The evidence presented in impact properties as in Fig. 8 suggests that the higher impact strength in sugar palm fiber containing over 10wt.% may be that the fiber content is effective above this range to influence the impact property of the hybrid natural-synthetic fiber composites. Furthermore, it is to be noted that 30/10 SP/G have higher amount of sugar palm fiber loading have larger particles in size which mostly appear in the hybrid composites. The sugar palm particles assumed to acts as barrier in the thermoplastic polyurethane and that enhances the deformability especially at higher content. Uma Devi et al. [34] have found that hybridization of short pineapple leaf fiber with glass fibers resulted in polyester composites having higher impact resistance than the neat glass/polyester composites. Moreover, Uawongsuwan et al. [28] have found that hybridization of long jute fiber/glass fiber-reinforced polypropylene composite with small amount of 10wt.% of glass fiber at the impact strength has increased by more than 948%. The value is higher than jute fiber/PP composites. The increase in impact strength can be related to an improved stress capability and thus to a limited contribution of fiber-related mechanism such as fiber pull out.

4.7Scanning electron microscopy (SEM)

The scanning of electron microscopy of fractures surfaces of the tensile specimen of 30/10, 20/20/, 10/30 and 40/0wt.% of SP/G reinforced TPU composites is shown in Fig. 9. High sample fiber loading of sugar palm is observed in Fig. 9(a) showing a quite strong adhesion between the sugar palm and glass fiber to TPU Matrix. This might be due to strong bonding between TPU matrix and glass fibers are the reasons for enhanced in tensile strength (Fig. 4).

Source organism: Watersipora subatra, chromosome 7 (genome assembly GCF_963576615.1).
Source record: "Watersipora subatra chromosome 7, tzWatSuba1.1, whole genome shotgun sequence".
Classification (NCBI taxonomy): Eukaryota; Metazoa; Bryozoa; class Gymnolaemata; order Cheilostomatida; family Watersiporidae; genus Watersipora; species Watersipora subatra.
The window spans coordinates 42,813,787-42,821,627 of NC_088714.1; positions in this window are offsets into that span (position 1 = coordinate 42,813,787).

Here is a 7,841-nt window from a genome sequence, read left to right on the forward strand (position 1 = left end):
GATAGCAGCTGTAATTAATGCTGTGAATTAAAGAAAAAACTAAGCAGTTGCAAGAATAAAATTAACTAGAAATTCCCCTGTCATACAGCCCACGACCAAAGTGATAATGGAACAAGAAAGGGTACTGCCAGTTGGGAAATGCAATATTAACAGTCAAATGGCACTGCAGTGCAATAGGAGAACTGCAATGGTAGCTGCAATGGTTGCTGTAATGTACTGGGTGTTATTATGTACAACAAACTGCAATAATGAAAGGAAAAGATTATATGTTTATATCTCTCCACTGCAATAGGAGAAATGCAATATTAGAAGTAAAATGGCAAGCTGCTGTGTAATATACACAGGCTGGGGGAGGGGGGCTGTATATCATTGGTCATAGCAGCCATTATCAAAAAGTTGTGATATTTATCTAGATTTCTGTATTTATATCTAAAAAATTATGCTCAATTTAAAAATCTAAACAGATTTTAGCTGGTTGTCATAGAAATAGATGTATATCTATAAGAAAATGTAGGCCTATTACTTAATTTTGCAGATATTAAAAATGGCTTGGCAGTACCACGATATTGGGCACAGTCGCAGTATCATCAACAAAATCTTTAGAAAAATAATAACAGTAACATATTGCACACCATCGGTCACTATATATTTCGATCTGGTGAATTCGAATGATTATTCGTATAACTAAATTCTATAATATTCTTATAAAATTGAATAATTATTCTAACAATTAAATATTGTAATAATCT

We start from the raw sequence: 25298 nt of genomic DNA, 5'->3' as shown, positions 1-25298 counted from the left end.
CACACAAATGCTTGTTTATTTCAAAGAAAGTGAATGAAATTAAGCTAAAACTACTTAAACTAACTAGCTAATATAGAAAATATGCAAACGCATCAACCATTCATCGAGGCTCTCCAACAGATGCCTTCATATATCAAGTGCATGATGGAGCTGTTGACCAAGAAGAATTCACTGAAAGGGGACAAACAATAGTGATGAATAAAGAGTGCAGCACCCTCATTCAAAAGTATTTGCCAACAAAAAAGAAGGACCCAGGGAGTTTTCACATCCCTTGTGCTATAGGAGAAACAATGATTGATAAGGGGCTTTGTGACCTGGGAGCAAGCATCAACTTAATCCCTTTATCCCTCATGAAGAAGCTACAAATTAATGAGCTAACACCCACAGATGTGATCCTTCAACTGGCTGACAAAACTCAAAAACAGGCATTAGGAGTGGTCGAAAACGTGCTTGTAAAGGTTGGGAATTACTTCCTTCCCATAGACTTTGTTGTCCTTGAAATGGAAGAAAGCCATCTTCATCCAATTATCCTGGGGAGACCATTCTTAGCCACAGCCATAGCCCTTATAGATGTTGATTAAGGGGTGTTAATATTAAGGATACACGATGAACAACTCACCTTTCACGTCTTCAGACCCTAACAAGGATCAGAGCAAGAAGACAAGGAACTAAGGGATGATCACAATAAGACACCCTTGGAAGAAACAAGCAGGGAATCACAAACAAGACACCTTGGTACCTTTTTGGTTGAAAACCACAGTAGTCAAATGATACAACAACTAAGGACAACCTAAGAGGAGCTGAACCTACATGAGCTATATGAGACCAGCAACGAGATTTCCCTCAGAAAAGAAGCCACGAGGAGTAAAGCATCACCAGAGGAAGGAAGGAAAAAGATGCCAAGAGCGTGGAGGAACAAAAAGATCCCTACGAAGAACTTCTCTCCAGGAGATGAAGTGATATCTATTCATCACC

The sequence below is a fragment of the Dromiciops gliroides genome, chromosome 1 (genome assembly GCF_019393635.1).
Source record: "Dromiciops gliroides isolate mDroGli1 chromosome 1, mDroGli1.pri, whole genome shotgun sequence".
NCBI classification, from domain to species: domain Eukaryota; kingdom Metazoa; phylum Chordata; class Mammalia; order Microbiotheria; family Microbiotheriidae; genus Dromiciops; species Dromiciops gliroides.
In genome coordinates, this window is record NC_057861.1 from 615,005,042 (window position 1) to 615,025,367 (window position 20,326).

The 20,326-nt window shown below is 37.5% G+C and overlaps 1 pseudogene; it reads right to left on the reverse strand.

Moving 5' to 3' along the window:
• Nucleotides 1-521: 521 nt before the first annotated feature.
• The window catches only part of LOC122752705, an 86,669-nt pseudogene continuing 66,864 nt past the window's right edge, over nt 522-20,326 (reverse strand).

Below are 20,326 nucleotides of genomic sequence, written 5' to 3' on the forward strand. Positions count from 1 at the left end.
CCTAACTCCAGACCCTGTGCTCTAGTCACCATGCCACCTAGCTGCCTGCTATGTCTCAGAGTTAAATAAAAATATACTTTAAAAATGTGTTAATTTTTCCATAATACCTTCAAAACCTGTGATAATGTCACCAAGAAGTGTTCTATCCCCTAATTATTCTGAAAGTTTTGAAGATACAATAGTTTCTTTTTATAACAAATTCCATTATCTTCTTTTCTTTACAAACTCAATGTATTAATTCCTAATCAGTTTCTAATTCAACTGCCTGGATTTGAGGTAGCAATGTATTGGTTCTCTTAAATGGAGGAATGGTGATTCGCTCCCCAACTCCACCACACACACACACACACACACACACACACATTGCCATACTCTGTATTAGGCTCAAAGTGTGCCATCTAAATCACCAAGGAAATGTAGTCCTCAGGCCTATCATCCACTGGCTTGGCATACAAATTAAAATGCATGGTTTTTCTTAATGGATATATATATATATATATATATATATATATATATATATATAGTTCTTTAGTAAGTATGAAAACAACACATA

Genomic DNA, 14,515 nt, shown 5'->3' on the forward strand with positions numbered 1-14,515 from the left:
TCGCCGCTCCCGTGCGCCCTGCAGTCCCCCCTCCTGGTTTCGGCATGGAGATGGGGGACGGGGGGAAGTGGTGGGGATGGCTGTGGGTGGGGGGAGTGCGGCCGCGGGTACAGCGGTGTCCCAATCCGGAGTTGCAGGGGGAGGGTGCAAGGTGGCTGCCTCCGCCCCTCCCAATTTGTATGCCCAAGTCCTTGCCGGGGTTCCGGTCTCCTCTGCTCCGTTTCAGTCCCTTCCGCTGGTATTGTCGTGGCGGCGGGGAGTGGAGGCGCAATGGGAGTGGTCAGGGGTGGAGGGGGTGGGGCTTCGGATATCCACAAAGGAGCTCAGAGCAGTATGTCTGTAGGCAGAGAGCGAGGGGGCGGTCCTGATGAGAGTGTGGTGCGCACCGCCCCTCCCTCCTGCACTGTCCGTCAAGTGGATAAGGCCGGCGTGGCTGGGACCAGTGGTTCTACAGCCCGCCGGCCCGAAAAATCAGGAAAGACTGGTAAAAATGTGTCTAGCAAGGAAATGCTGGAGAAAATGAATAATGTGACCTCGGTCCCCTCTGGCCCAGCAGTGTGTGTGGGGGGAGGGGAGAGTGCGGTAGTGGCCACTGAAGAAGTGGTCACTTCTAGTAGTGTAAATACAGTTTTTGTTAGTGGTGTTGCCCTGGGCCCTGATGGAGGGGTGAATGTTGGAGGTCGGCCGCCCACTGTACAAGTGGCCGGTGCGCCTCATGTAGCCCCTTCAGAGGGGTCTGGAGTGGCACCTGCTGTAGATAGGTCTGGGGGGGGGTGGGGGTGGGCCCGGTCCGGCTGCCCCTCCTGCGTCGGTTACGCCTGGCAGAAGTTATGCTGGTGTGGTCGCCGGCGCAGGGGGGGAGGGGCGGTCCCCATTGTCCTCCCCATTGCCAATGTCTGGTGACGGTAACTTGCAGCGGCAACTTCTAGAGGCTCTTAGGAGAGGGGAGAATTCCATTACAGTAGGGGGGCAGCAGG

Fig. 9.

SEM micrograph of cracks developed in the (a) 30/10 SP/G, (b) 20/20 SP/G, (c) 10/30 SP/G and (d) 0/40 SP/G (300× magnification).


The figure also indicates more fiber fracture and pull out from the specimen and also the dislocation of fibers. Moreover, the SEM morphology of the hybrid SP/G consists of two types behavior are observed in Fig. 9(a), (b) and (c) is the surface of hybrid composites due to tensile load. From Fig. 9(b) and (c) more glass fiber stretching and another sugar palm fiber breakage and pull out at the middle without any stretching.

Fig. 9(d) shows 40wt.% of GF loading (0/40 SP/G) reinforced TPU composites. For brittle nature of glass fiber is noticed from the fractured mode in Fig. 9(d). An increase of tensile strength (Fig. 4) of the hybrid composite with 10–30wt.% of SP/G compared with the individual composite (0/40 SP/G) is due to the good dispersion and increase in physical adhesion between the SP/G fiber and the TPU matrix in the hybrid composite. This similar observation was same with Gujjala, Ojha, Acharya and Pal [35] who studied the woven jute-glass fiber reinforced polyester using hand lay-up technique.